Tuesday, June 3, 2014

My dearest (Master Mahmoud Reda): how we met*

Mahmoud Reda as a little child. I have this photo printed and cut by Mahmoud´s hands. So precious! Love the pose, the "cravate", the melancholic look on his face...
It´s hard to speak - or write - rationaly when it comes to Mahmoud Reda. Anyone who´s into Egyptian Dance knows - by heart - who he is, what he represents and the legacy he has already left us.Yes, I know: Mahmoud Reda is a symbol of something great: an icon: The Father of Egyptian Folklore: all that and then some.
 Because of HIM, Egyptian Folclore was recognized as an ART form - good enough for the greatest stages in the world. That says it all.
Nonetheless, I am lucky to know the PERSON behind the Artist and the Teacher. Having received  his friendship, support, inspiration, company and teaching was one of the most precious gifts Egypt has given me. Many people ask me how we´ve met - and many others make up stories about it (as usual). I don´t care - especially when the subject is my dear Mahmoud.
Here´s the thing: I´m a black sheep - always been and always will be. Although I´ve learnt Egyptian Folclore directly from Mahmoud´s hands, I refused to copy him or teach according to his method (as other dancers who studied/worked with him do).That doesn´t mean I respect him less - it only means I have my own identity and I´ve learnt - from Mahmoud  - that discovering and sharing MY language is what makes me as an Artist and a Teacher. It also means I know copies won´t do the trick: there´s only ONE Mahmoud Reda. That, ladies and gentlemen, I call RESPECT.
Now: back to where we started:
I first met Mahmoud Reda at "Ahlan Wa Sahlan" Festival in Cairo but none of us connected at this time: he was too busy with hundreds of students begging for photos and kisses and I was too busy learning.
Then came Cairo and my first contract to dance with my own orchestra. I was alone (no manager, no empresario, no maps, support or guidance: nothing but me, my guts and God) and I needed to create daily shows (1 hour of solo performance) that were entertaining and rich for my audiences.
I already knew a bit of folclore but not enough to fill endless hours of daily shows for the upcoming years. So I headed directly to the lion´s mouth: Mahmoud Reda´s studio in downtown Cairo, an old building where the original "Reda Troupe" used to make rehearsals.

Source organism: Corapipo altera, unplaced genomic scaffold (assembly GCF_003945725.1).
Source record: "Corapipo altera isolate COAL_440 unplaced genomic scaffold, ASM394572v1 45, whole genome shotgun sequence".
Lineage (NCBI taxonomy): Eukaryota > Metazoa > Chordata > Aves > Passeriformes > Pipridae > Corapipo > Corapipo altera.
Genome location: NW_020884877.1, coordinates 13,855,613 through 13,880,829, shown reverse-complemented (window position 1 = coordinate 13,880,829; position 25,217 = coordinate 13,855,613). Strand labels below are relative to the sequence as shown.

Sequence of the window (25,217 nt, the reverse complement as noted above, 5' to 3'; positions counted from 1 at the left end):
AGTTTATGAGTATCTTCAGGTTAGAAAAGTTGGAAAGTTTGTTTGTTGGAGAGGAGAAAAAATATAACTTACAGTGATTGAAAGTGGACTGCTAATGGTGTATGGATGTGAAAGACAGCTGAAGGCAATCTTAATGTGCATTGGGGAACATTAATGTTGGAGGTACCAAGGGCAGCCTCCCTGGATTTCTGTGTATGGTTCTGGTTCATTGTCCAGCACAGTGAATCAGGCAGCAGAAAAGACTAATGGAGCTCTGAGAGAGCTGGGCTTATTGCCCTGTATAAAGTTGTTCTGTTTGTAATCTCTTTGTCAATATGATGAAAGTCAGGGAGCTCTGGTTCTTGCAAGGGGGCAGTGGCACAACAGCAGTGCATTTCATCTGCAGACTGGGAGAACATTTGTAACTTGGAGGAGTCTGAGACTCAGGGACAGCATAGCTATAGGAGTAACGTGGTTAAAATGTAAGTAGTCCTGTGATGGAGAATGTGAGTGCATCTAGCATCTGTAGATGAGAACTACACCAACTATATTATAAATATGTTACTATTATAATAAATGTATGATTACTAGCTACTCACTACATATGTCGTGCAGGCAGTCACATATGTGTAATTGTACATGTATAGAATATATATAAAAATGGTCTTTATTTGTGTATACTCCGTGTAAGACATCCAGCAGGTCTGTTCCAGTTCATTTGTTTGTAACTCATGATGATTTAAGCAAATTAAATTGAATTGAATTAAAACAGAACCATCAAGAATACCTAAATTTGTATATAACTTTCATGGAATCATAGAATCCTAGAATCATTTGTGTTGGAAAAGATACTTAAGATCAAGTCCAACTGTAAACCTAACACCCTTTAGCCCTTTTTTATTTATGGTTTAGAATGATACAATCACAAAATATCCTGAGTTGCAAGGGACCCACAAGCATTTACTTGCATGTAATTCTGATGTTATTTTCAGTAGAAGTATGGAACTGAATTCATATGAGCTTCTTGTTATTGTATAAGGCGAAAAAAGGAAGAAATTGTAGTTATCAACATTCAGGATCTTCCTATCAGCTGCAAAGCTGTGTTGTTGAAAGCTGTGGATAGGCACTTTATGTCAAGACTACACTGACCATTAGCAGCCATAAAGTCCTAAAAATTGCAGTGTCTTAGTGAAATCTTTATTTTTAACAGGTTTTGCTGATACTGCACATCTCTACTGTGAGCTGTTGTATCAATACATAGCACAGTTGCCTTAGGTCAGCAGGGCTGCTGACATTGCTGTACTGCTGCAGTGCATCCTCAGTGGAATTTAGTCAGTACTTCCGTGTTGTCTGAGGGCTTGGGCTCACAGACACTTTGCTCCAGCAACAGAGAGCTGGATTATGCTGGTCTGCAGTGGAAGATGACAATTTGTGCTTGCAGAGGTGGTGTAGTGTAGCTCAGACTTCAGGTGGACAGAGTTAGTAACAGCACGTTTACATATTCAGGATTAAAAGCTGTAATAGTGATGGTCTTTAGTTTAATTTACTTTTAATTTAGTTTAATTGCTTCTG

I applied for several private lessons - starting with "Tahtib" - and hoped to learn the best material from the BEST - simply the best. After we´ve finished the first lesson, I handed the payment to Mahmoud and he refused. He REFUSED (!) to be paid for his work. I couldn´t believe it! After all I´d already seen in Egypt, all the soulless ambition and greed, this great master was offering me a class for free. More...after he refused my money, he gently put his hand on my shoulder and told me:
-I cannot receive money from you. It´s an honour to teach you. My studio is your place: come whenever you wish and tell me what you want me to teach you.  
I think my mouth was open for days and nights after that. Someone offering me this gift and asking nothing in return ("Am I still in Egypt?! - I asked myself).
After that day, he was faithful to his word and offered me even more than he had promised.
I started to study and work with him but more important than that was the FRIEND and SUPPORTER I found in him. More than 50 years of age separate us and yet it feels like we´re twin brothers - we giggle, exchange jokes, share ideas and dance as new born babies: his brain is fresher than mine and his enthusiasm for dance, music, art and life is the brightest I´ve come across.
Mahmoud never promoted me (after all, I wasn´t following his style or pedagody, except when I assisted him in his workshops) or had any contact that could help me in my career but he was PRESENT whenever I needed him; he made me watch, listen, feel, learn precious diamonds that no money can buy; he sat silently (with the patience of a saint) watching me practice just because "he liked to see me move..."; he pushed me to choreograph ("I hate it, Mahmoud - I can´t do it!" - "Oh, yes, you CAN. Do it for me!"); he RECOGNIZED talent in me and never refrained to tell me so.
The luxury of watching him teach and choreograph just a few inches from him; the amazement of listening and feeling music through his ears and soul...the pleasure of working with a genius who also happens to be a fabulous human being...ah...
Above all: he loved me like a grandfather and never failed to deliver the tenderness and friendship that healed all wounds in my heart and rebuilt my hope.
Now that I´m travelling the whole world to perform and teach and don´t have the privilege of his frequent presence, I appreciate him even more and apply all I´ve learnt with him in my work and life.
Always in my dance and in my heart.

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